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I'm considering setting up a way to automate data redundancy and synchronisation of multiple workstations at the office. The way our office is setup, nobody has a fixed desk and anyone can login and work on any workstation on the network.

One way of doing this would be to have a NFS mounted /home filesystem. However, that would slow down file access as everything would need to be pulled off the network plus it creates a single point of failure.

This is the general idea.

[WS-A]--- (DRBD) ---[BACKUP]--- (DRBD) ---[WS-B/C/D/etc]

The idea is for someone to work on WS-A and whatever file saved is automatically synchronised with another machine (backup). So, the data is now available on more than one machine.

Ideally, the data should synchronise and propagate itself across all the workstations WS-B, WS-C, etc on the network. This propagation and synchronisation does not need to be instantaneous and can be asynchronous as long as the same user can log into any workstation at another time (but only one machine at a time) and find their latest files present.

Also, if any workstation crashes, the setup will automatically recover and resync after the machine comes back onto the network, preventing split-brain problems.

  1. Would this even be possible with DRBD; and
  2. Are there any nightmare synchronisation issues that we might need to worry about?

PS: We currently have a similar setup that uses glusterfs and it seems to work thus far, except that the performance drops when accessing a large git repository over it.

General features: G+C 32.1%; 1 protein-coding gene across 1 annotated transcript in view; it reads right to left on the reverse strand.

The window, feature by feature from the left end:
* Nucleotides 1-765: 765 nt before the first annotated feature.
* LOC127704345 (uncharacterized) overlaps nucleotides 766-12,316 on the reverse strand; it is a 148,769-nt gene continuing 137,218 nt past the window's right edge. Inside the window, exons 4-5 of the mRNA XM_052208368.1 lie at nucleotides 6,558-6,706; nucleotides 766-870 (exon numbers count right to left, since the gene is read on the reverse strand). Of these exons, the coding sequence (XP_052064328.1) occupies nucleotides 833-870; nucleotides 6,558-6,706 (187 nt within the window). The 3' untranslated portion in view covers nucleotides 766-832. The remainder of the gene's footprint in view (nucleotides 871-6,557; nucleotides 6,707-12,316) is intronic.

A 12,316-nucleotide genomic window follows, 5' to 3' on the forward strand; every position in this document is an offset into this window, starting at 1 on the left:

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O HAI! NFS calling! – Tom O'Connor Feb 28 '12 at 17:04
up vote 2 down vote accepted

Putting workstations into a DRBD cluster sounds like a terrible idea to me. I doubt that this will ever work reliable because now users can't restart their workstation anymore.

Instead, make sure that your NFS server isn't a single point of failure anymore and setup a HA system at this point. Since this is not really easy, I just link to a tutorial for this.

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why wouldn't they be allowed to restart their machines? wouldn't that just require a resync as if the machine went offline and then came back online later? – sybreon Feb 29 '12 at 0:29

What you are trying to setup reminds me of the way Windows roving profiles work.

  1. Get profile from server to local disk
  2. Upon logout sync profile from local disk back to server

Basically you could achieve the same using rsync during login and logout from/to a central server (which should be HA, of course).

IMHO DRBD-configuration is a little bit too static for your purpose.

With DRBD you will run into trouble if you have a single user with multiple logins. If you use rsync -e ssh -auHS --delete the last update will win and the latest delete before logout will propagate.

BTW: Doing the sync via ssh will make all this secure, too.

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yea, this was considered but the rsync method would require that the changes are 'master' on the central server. also, the logout/login rsync might take a long time depending on the amount of changes. it might not completely sync either during shutdown. – sybreon Feb 29 '12 at 0:27

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